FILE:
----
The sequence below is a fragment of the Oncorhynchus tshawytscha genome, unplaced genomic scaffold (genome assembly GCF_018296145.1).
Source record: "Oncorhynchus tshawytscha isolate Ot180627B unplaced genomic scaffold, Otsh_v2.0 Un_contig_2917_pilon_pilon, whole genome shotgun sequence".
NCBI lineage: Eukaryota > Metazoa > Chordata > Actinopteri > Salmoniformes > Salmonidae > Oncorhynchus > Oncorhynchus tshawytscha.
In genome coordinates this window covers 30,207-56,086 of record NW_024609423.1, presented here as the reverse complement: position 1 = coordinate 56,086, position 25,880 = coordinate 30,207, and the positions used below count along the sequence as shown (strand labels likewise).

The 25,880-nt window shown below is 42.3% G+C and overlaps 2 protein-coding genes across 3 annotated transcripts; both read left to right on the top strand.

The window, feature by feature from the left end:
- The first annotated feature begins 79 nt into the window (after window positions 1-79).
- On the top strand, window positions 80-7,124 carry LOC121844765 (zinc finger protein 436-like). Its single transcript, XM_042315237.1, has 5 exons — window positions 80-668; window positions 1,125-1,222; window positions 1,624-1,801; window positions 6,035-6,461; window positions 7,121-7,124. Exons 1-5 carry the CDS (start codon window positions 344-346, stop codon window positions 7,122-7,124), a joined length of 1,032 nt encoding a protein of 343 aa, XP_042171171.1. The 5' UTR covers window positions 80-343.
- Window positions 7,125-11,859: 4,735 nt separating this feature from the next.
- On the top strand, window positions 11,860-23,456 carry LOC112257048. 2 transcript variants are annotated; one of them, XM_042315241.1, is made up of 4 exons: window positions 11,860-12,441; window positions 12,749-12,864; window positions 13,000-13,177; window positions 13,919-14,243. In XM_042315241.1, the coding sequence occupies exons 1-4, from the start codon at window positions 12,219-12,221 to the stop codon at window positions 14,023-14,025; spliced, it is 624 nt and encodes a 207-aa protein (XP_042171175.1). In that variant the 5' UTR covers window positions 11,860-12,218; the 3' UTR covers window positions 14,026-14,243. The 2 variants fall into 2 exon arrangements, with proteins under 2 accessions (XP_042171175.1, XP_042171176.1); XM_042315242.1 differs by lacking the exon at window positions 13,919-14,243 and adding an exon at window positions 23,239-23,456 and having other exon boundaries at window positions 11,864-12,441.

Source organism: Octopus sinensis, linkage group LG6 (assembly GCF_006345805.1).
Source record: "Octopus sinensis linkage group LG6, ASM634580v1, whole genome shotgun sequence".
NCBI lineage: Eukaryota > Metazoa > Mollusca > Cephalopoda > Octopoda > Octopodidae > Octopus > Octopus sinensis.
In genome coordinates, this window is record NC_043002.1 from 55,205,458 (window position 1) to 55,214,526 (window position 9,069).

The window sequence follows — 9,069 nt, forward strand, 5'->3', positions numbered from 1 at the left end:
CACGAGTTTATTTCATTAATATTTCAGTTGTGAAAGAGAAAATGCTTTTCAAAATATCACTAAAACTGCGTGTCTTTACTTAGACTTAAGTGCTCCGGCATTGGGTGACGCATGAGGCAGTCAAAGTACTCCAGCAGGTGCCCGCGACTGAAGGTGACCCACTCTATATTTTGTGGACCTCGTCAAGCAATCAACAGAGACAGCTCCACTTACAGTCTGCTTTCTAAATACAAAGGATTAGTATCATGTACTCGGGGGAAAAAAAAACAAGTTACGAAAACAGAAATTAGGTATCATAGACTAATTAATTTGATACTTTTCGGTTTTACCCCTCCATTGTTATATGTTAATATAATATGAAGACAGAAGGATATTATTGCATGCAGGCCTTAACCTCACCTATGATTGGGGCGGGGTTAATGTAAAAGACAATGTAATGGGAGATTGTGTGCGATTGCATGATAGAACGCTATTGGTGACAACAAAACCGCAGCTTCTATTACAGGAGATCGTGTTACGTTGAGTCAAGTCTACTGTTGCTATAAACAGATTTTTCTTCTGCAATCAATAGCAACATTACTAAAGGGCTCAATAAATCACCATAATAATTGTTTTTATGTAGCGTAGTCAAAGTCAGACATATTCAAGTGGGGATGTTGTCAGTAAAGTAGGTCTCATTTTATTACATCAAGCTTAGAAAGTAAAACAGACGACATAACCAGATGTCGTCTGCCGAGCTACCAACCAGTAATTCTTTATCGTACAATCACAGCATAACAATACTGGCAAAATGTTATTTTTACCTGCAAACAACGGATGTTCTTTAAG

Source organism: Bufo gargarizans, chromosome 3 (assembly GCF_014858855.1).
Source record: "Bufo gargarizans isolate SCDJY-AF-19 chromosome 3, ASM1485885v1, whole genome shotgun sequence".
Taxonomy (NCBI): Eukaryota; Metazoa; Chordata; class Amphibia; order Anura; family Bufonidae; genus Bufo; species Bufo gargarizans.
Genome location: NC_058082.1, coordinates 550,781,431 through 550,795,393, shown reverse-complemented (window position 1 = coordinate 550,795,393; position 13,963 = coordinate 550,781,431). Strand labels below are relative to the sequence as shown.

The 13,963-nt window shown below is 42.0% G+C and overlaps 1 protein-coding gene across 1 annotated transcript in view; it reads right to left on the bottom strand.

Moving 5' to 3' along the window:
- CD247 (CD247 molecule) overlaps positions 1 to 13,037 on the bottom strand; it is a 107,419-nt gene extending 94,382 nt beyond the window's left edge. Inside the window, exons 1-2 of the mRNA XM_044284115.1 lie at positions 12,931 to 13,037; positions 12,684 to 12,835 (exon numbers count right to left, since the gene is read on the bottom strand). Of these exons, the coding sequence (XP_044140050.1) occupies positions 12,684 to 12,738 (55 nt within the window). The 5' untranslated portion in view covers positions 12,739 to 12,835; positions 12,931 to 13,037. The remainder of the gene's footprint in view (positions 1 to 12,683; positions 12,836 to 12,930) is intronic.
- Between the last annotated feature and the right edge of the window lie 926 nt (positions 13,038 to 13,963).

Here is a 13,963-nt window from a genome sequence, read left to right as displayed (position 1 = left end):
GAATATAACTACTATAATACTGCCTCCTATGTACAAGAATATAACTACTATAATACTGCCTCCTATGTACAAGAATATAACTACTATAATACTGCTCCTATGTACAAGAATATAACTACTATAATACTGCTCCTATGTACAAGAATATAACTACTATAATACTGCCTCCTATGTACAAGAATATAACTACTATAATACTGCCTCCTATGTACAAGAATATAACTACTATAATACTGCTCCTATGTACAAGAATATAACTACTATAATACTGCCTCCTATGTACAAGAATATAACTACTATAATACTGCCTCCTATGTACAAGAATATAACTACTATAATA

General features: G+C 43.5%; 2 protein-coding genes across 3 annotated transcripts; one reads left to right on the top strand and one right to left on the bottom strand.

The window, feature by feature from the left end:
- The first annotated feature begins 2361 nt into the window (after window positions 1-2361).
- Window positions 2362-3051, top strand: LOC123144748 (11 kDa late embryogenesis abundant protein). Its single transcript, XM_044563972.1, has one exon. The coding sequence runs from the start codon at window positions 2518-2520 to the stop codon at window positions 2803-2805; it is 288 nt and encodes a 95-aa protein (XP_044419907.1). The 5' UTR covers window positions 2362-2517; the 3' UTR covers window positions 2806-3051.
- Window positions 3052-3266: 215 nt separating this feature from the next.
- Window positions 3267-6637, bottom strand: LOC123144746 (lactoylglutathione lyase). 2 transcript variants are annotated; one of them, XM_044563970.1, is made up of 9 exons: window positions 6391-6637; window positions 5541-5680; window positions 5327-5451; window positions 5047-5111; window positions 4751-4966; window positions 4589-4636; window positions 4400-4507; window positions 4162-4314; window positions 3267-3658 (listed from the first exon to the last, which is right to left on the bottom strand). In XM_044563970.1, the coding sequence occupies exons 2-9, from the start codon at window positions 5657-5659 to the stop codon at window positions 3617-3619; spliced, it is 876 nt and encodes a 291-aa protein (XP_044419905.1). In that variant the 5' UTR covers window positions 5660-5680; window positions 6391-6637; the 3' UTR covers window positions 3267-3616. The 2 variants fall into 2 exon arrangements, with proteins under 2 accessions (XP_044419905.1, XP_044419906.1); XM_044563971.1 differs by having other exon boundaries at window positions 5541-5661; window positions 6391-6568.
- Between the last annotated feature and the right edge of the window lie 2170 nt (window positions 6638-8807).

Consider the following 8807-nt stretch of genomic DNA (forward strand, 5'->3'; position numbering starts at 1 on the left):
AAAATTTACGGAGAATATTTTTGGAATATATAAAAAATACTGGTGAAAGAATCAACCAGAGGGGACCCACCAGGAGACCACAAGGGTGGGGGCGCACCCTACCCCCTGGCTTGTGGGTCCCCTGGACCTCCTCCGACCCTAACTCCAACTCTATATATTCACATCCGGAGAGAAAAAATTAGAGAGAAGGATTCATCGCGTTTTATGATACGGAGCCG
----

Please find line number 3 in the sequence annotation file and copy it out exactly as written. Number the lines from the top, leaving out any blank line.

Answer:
NCBI lineage: Eukaryota > Metazoa > Chordata > Actinopteri > Salmoniformes > Salmonidae > Oncorhynchus > Oncorhynchus tshawytscha.